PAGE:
Get access

No association between common variants in glyoxalase 1 and autism spectrum disorders

Authors

  • Karola Rehnström,

    Corresponding author
    1. Department of Molecular Medicine, National Public Health Institute, Helsinki, Finland
    2. Department of Medical Genetics, University of Helsinki, Helsinki, Finland
    • National Public Health Institute, Department of Molecular Medicine, Biomedicum, Haartmaninkatu 8, 00290 Helsinki, Finland.
    Search for more papers by this author
  • Tero Ylisaukko-oja,

    1. Department of Molecular Medicine, National Public Health Institute, Helsinki, Finland
    2. Department of Medical Genetics, University of Helsinki, Helsinki, Finland
    Search for more papers by this author
  • Raija Vanhala,

    1. Unit of Child Neurology, Hospital for Children and Adolescents, Helsinki, Finland
    Search for more papers by this author
  • Lennart von Wendt,

    1. Unit of Child Neurology, Hospital for Children and Adolescents, Helsinki, Finland
    Search for more papers by this author
  • Leena Peltonen,

    1. Department of Molecular Medicine, National Public Health Institute, Helsinki, Finland
    2. Department of Medical Genetics, University of Helsinki, Helsinki, Finland
    3. Program in Medical and Population Genetics, Broad Institute of Harvard and Massachusetts Institute of Technology, Cambridge, Massachusetts
    Search for more papers by this author
  • Iiris Hovatta

    1. Department of Molecular Medicine, National Public Health Institute, Helsinki, Finland
    2. Department of Medical Genetics, University of Helsinki, Helsinki, Finland
    3. Research Program of Molecular Neurology, Biomedicum, Helsinki, Finland
    Search for more papers by this author

  • Please cite this article as follows: Rehnström K, Ylisaukko-oja T, Vanhala R, von Wendt L, Peltonen L, Hovatta I. 2007. No Association Between Common Variants in Glyoxalase 1 and Autism Spectrum Disorders. Am J Med Genet Part B 147B:124–127.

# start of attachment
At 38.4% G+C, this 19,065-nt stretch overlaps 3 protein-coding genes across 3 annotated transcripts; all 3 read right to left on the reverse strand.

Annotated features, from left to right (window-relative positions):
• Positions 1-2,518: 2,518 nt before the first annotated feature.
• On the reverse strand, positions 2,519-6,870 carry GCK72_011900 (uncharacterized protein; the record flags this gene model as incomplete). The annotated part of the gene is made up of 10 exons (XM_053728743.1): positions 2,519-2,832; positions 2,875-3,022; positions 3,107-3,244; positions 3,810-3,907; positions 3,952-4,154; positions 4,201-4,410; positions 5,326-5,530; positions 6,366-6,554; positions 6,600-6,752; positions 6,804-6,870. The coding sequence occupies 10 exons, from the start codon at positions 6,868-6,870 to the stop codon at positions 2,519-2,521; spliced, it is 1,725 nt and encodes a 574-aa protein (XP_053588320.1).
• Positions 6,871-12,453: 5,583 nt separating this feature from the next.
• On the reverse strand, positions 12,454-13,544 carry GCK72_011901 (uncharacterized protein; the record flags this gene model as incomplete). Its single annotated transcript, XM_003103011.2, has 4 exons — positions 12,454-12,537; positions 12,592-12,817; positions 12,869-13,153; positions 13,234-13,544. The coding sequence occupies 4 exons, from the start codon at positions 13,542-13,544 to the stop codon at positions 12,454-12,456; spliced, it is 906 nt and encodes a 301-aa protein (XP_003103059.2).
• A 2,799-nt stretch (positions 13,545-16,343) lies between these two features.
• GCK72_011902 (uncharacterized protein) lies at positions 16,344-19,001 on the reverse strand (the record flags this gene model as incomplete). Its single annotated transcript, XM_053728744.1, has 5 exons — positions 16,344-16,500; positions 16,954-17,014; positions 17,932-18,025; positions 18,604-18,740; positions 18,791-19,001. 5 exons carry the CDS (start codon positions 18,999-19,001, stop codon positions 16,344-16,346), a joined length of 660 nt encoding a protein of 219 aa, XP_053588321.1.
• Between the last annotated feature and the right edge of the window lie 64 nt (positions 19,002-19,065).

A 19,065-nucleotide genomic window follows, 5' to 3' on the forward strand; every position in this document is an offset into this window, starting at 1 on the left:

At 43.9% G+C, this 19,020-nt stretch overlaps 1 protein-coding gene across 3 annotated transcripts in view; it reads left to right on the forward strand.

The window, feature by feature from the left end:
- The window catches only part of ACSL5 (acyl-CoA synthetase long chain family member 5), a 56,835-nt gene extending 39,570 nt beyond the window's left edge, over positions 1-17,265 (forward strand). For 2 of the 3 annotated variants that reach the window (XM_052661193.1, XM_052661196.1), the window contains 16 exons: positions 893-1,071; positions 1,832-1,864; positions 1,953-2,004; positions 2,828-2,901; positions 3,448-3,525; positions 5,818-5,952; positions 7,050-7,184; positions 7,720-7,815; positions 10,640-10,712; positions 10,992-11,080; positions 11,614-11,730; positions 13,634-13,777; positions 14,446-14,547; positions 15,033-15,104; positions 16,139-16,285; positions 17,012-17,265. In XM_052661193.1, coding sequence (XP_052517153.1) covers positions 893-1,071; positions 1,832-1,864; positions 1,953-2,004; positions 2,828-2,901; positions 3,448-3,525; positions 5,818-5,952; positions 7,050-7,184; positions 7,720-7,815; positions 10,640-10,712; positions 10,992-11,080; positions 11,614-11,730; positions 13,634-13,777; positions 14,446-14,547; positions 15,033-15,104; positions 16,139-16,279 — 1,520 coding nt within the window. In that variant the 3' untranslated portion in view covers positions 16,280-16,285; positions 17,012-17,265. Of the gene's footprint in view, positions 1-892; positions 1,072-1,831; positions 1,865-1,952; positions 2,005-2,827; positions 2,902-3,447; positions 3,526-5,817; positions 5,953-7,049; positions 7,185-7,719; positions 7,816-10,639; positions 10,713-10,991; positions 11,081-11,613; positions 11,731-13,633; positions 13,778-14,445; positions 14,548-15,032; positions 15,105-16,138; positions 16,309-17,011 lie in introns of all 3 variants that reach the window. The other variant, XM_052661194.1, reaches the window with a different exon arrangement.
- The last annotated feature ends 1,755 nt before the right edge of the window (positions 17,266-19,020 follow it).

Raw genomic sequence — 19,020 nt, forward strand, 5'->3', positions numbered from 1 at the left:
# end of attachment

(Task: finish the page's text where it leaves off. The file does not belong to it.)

Abstract

The autism spectrum disorders (ASDs) are complex diseases with a strong genetic component. Numerous candidate gene studies have tested association between various functional and positional candidate genes and autism, but no common variation predisposing for autism has been identified to date. It has been previously proposed, that glyoxalase 1 (GLO1) might be involved in the pathogenesis of autism as GLO1 protein polarity was significantly changed in the brains of autism patients compared to controls. GLO1 harbors a functional polymorphism that affects the polarity and the enzymatic activity of the protein. In the same study, this polymorphism showed a suggestive association to autism. To investigate whether common variants in GLO1 predispose to autism in the Finnish population, we have genotyped six polymorphisms in GLO1 in families with more than 230 individuals affected with ASDs and carried out both linkage and association analyses. We did not observe significant linkage or association between any SNP and ASDs. Therefore, we suggest that common variants in GLO1 are not significant susceptibility factors for ASDs in the Finnish population. © 2007 Wiley-Liss, Inc.

Ancillary